It’s reporting season once again, and it’s very interesting to keep an eye on which companies report profits, and of course, which have experienced losses.
This week we saw two of Australia's most important and iconic companies post their profit results for 2010-11, and both cited the AUD’s strength as a factor behind their gains.
Yet, the similarities end starkly there. Qantas reported $260m in profits, yet this seemed positively puny compared to industry megalith BHP Billiton who reported a staggering and record profit of more than $23bn.
Earnings season is a fundamental time in any investor’s calendar, and serious stock market investors should closely observe the reports of each and every stock they hold – and while you’re at it, keep an eye out for potential buys.
Some small scale investors head into earnings season unsure of exactly what they should be doing. The knee-jerk reaction for some may be to buy-buy-BUY! However, there is much more to buying shares in companies posting profits than meets the eye.
Sometimes stocks fall in price after reporting profits, while others rise on sub-standard results.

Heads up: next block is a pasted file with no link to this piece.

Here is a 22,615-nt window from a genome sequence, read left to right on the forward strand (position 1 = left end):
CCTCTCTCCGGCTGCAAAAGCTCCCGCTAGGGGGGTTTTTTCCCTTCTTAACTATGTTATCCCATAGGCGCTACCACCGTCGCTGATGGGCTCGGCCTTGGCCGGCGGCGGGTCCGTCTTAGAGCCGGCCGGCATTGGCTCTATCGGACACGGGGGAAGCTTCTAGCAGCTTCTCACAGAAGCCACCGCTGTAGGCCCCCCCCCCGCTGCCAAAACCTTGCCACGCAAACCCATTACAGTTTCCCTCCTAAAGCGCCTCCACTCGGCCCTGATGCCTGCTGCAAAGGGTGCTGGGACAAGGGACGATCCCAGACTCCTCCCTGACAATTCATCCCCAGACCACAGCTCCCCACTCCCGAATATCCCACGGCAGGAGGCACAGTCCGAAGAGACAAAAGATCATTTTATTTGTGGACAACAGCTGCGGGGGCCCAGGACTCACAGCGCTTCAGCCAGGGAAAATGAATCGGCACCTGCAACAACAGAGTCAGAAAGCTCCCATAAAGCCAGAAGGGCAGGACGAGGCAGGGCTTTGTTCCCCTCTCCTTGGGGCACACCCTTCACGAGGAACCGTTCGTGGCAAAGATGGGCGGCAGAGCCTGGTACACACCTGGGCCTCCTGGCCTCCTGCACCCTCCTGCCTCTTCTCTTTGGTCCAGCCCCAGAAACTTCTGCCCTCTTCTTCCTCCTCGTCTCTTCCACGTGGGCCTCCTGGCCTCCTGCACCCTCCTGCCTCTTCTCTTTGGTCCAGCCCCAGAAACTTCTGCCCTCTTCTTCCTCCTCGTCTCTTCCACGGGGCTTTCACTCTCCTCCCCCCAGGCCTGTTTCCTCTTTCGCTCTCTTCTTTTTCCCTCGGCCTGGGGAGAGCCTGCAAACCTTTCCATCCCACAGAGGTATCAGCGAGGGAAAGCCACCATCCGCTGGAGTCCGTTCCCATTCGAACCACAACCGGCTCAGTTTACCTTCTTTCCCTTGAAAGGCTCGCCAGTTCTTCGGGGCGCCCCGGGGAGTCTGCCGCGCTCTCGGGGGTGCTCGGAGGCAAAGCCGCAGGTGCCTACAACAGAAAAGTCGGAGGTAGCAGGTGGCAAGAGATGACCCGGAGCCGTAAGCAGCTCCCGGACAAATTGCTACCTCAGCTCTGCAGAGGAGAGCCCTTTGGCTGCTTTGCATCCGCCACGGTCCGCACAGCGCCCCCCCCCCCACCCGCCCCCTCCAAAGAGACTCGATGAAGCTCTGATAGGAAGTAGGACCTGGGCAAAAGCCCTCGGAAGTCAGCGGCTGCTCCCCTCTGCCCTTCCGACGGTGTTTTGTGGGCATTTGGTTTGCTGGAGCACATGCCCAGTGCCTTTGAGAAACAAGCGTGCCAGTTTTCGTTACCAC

Indeed despite doubling its earnings from last year, CEO Alan Joyce said of Qantas this week “The current share price is quite frankly disappointing. It does not however reflect the full value of our business today and the high potential for tomorrow.”
Likewise, BHP’s share price has also experienced unimpressive gains since its profits announcement.
We’ve all seen the headlines: companies have been doing it very tough of late due to generally slow moving business conditions and tensions in the global market.
Many investors try to achieve double-digit returns by randomly choosing fast-moving shares, blindly following trends and generally taking on too much risk. When we don't quickly earn double-digit returns it’s disappointment all round; when we lose money we are mortified.
A word of caution lies behind resource stocks that may be too highly leveraged, especially given the current climate in the manufacturing industry. The market may indeed correct resource stocks whose outlook statements have reflected more subdued conditions.
Dabbling a little or a lot in the share market can be a volatile game. If you think it’s possible to make overnight gains after profit announcements, though it can happen, think carefully and cautiously before entering the still recovering market and seek professional advice before shaking up your portfolio.
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